Wednesday 16 January 2019

Apple boss takes aim at 'weaponisation' of customer data

 

Apple CEO Tim Cook delivers a keynote during the European Union's privacy conference in Brussels. Photo: Yves Herman/Reuters
Apple CEO Tim Cook delivers a keynote during the European Union's privacy conference in Brussels. Photo: Yves Herman/Reuters

Andrew Griffin

Apple boss Tim Cook says that people's personal data is being "weaponised with military efficiency" by companies who are using it to make profit for themselves.

Mr Cook and the rest of Apple have repeatedly argued some parts of the technology industry are abusing the trust of its users by taking intimate data from them and using it to make money. But the latest comments at the International Conference of Data Protection and Privacy Commissioners in Brussels are perhaps the strongest attack yet.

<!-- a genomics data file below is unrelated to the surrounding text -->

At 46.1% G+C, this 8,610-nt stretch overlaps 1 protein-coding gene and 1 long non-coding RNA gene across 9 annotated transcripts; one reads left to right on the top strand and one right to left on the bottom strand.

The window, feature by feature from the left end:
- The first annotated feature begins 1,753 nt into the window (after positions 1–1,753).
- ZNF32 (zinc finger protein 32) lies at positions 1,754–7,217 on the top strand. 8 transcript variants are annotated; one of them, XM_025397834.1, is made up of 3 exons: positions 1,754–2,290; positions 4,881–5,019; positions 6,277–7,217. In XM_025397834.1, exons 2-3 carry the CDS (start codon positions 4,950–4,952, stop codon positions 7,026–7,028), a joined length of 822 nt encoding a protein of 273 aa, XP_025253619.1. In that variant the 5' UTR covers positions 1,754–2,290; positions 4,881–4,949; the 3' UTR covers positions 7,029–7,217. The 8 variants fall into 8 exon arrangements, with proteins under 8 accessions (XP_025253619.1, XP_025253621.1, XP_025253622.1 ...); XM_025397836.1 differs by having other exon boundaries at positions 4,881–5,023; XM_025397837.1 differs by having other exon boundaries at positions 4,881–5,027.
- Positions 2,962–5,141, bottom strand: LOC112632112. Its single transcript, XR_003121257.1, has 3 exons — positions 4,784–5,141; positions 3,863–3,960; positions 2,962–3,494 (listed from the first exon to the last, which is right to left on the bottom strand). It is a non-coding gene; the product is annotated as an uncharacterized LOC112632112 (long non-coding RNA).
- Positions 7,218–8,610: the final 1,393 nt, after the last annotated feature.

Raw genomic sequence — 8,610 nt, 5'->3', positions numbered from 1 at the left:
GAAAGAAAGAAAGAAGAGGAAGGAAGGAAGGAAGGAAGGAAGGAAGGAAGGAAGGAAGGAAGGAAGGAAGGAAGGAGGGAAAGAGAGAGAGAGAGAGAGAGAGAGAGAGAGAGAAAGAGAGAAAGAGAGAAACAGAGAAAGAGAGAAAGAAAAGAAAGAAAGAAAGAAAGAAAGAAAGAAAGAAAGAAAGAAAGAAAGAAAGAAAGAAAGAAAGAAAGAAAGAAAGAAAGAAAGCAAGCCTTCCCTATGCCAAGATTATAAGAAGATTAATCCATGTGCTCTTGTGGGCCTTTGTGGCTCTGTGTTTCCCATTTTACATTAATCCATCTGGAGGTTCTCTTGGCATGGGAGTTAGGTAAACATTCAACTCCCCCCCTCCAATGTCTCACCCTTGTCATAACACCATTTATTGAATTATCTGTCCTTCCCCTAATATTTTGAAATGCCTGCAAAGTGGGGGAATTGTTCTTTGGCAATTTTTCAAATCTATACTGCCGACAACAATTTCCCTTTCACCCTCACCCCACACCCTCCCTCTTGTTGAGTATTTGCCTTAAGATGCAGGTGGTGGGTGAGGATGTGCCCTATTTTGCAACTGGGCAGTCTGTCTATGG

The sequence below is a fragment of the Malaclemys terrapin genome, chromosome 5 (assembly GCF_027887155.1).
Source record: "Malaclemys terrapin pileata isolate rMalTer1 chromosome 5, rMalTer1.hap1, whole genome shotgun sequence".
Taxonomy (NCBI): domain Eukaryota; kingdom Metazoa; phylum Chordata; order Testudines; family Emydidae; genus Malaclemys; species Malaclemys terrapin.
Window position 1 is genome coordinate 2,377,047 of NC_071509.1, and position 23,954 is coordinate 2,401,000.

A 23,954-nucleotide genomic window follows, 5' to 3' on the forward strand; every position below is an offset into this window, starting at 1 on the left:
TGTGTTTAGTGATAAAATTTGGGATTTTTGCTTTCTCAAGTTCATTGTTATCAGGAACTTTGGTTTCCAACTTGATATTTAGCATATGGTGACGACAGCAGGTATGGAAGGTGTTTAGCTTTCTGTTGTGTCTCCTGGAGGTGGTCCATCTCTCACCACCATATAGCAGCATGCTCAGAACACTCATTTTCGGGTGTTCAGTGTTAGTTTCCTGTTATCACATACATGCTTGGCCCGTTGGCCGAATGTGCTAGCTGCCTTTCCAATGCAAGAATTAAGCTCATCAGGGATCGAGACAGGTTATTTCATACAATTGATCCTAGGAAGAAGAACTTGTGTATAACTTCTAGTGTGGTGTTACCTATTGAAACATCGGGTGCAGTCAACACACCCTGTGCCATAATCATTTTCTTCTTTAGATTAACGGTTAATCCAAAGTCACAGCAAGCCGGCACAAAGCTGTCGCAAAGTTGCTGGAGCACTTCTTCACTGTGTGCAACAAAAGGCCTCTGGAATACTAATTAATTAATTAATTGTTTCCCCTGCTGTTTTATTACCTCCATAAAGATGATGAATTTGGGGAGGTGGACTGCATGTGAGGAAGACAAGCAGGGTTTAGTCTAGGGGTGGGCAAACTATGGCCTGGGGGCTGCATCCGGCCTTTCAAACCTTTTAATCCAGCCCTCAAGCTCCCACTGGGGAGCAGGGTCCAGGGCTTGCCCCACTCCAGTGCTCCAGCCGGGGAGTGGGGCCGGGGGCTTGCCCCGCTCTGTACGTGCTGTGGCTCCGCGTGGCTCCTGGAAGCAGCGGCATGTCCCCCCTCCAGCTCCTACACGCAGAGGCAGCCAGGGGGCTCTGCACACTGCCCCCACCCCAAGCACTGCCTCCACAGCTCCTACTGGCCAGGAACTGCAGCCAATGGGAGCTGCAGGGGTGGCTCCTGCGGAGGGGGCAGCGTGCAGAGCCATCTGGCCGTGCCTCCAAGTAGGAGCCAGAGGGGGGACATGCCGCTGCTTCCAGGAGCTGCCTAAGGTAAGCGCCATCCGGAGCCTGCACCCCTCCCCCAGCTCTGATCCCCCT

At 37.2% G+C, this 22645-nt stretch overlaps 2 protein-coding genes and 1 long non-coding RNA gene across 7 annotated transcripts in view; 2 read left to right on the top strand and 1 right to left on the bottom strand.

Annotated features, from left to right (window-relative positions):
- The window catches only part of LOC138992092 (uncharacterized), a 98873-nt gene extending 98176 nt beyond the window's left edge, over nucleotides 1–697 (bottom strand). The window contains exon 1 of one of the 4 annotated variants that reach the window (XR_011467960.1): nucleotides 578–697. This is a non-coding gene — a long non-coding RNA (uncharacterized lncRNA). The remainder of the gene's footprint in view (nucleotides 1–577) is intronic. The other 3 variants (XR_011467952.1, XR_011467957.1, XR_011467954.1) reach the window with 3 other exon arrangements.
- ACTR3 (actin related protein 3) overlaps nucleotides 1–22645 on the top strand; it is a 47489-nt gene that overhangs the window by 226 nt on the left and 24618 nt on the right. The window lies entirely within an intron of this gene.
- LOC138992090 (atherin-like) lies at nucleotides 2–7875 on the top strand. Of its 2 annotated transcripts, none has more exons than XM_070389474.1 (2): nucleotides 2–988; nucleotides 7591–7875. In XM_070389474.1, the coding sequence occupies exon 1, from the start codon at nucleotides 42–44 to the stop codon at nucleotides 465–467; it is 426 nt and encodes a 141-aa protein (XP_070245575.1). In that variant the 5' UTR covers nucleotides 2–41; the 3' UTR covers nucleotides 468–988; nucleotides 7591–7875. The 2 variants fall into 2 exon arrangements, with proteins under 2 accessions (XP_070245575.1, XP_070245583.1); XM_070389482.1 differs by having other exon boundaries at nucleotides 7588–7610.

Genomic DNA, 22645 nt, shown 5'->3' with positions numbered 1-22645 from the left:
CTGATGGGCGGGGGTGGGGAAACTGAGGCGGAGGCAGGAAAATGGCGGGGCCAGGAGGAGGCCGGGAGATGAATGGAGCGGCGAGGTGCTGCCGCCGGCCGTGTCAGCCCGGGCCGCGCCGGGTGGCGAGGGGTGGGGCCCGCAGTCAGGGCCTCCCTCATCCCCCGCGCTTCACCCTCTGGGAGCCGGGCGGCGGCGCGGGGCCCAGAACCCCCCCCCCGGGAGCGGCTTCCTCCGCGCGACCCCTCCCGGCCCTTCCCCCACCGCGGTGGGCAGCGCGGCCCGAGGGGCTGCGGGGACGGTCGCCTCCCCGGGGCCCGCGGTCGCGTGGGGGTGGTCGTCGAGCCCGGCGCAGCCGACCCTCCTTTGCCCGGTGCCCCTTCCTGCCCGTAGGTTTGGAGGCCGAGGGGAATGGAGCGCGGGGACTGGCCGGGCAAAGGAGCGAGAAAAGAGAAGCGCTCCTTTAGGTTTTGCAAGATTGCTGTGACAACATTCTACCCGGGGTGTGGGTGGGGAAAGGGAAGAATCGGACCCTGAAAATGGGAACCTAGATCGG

Mr Cook said there should be a US federal law that stops data being abused, promoted Apple's own commitment to privacy, and praised the new General Data Protection Regulation rules that are meant to protect data in Europe.

Issues over how data is used and how consumers can protect their personal information are under the spotlight after major breaches of data privacy involving millions of internet and social media users.

"The desire to put profits over privacy is nothing new," Mr Cook said.

He cited former US Supreme Court Justice Louis Brandeis who in a 'Harvard Law Review' article in 1890 warned gossip was no longer the resource of the idle and the vicious but had become a trade.

"Our own information, from the everyday to the deeply personal, is being weaponised against us with military efficiency," said Mr Cook.

"These scraps of data - each one harmless enough on its own - are carefully assembled, synthesised, traded, and sold."

Algorithms were turning harmless preferences into hardened convictions. "If green is your favourite colour, you may find yourself reading a lot of articles - or watching a lot of videos - about the insidious threat from people who like orange," Mr Cook said.

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